In a recent discussion with a fellow ham about where to use a RigExpert antenna analyzer for tuning an antenna for minimum SWR, we couldn't decide if "antenna only" or "feedline+antenna with the analyzer at the transmitter end". For example, if I tune my antenna for minimum SWR right at the antenna itself ... that's perfection, right? But if I then analyze the feedline coax PLUS the antenna, the "whole antenna system" ... and realize that I need to tune the antenna again for minimum SWR (as seen by the radio end), then that tune would result in the highest power efficiency 'into the air'. But wouldn't that be a de-tune of the antenna itself? I'm confused on where I should connect the analyzer, and whether or not the "de-tune of the antenna" is real or best or not? Can any of you, smarter than me, explain and explain what I should do? BTW, calling different antenna manufacturer tech support lines gave us different answers ... one said to tune at the antenna, the other said tune from the transmitter end of the coax.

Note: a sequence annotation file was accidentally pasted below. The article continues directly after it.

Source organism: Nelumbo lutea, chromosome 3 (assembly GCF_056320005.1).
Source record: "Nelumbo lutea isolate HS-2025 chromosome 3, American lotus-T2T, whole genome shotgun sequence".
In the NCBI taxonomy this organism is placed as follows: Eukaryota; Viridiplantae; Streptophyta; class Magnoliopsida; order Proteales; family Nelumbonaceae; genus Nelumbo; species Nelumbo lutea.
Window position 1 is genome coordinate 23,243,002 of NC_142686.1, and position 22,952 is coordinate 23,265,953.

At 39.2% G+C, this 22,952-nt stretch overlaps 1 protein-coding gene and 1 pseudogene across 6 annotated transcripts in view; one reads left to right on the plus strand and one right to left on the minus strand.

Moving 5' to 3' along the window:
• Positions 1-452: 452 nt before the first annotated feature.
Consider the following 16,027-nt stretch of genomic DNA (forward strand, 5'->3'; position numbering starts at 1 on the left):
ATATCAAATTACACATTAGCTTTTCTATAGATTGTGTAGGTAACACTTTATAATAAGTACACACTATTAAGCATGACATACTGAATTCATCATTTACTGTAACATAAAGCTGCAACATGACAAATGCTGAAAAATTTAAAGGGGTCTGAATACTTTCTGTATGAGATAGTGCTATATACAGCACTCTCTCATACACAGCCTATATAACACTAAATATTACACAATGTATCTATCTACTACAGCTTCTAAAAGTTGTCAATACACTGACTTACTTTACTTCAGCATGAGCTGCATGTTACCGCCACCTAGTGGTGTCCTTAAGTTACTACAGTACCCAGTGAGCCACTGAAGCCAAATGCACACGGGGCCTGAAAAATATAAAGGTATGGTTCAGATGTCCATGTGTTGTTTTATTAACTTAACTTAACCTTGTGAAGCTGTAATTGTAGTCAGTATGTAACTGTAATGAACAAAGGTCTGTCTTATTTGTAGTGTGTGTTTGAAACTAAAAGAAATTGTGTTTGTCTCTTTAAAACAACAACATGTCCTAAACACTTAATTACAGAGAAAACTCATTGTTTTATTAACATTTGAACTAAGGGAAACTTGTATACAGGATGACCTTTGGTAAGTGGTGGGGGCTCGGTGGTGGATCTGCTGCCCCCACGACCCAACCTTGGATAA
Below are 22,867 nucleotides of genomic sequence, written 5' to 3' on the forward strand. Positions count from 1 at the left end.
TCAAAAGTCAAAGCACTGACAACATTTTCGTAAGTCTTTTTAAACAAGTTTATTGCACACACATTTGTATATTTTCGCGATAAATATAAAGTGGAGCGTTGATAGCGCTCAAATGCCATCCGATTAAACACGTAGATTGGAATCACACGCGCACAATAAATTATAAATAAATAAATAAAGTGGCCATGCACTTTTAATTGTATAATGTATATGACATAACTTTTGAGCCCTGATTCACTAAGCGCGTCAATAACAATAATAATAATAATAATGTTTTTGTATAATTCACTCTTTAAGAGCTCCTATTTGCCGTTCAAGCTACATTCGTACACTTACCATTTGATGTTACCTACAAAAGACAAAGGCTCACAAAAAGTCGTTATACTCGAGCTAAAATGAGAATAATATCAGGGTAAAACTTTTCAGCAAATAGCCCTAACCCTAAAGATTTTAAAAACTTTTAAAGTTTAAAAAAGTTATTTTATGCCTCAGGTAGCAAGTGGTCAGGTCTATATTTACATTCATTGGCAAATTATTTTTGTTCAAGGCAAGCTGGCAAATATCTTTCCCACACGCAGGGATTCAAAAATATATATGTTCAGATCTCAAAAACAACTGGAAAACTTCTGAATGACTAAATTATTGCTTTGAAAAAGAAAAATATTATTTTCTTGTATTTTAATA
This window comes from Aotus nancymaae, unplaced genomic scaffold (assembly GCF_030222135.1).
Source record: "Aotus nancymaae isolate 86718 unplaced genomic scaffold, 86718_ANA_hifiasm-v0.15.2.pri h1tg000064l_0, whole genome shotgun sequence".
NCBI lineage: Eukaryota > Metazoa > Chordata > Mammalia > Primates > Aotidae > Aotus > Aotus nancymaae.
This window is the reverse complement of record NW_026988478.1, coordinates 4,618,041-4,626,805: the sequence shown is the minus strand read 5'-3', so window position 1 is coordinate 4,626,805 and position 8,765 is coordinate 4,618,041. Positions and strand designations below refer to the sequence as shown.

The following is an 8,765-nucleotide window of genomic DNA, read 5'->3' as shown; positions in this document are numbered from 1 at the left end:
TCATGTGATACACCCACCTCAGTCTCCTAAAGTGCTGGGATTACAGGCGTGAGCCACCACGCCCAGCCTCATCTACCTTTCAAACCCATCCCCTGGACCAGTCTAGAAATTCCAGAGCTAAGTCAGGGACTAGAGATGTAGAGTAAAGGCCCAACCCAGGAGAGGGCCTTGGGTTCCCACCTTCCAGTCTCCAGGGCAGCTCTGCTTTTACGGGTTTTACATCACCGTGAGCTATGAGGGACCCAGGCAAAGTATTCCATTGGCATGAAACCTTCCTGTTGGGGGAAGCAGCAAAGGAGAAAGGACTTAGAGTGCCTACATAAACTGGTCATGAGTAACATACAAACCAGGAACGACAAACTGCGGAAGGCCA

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    $\begingroup$ welcome to the site! at first glance, it looks like this may be a duplicate of another question, check this out: ham.stackexchange.com/questions/20825/… $\endgroup$
    – webmarc
    Aug 21 at 18:16
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    $\begingroup$ Your transmitter cares what the SWR is at the terminals on the back of the box - that includes the cable and anything else beyond there. If the reflections are too high, you may blow the final amp. Maximum power transfer from the transmitter to everything beyond the connection on the back of the box occurs at the minimum SWR. Whether the system actually emits anything, or just how much it emits, from the antenna is dependent on what happens between the transmitter and the antenna. $\endgroup$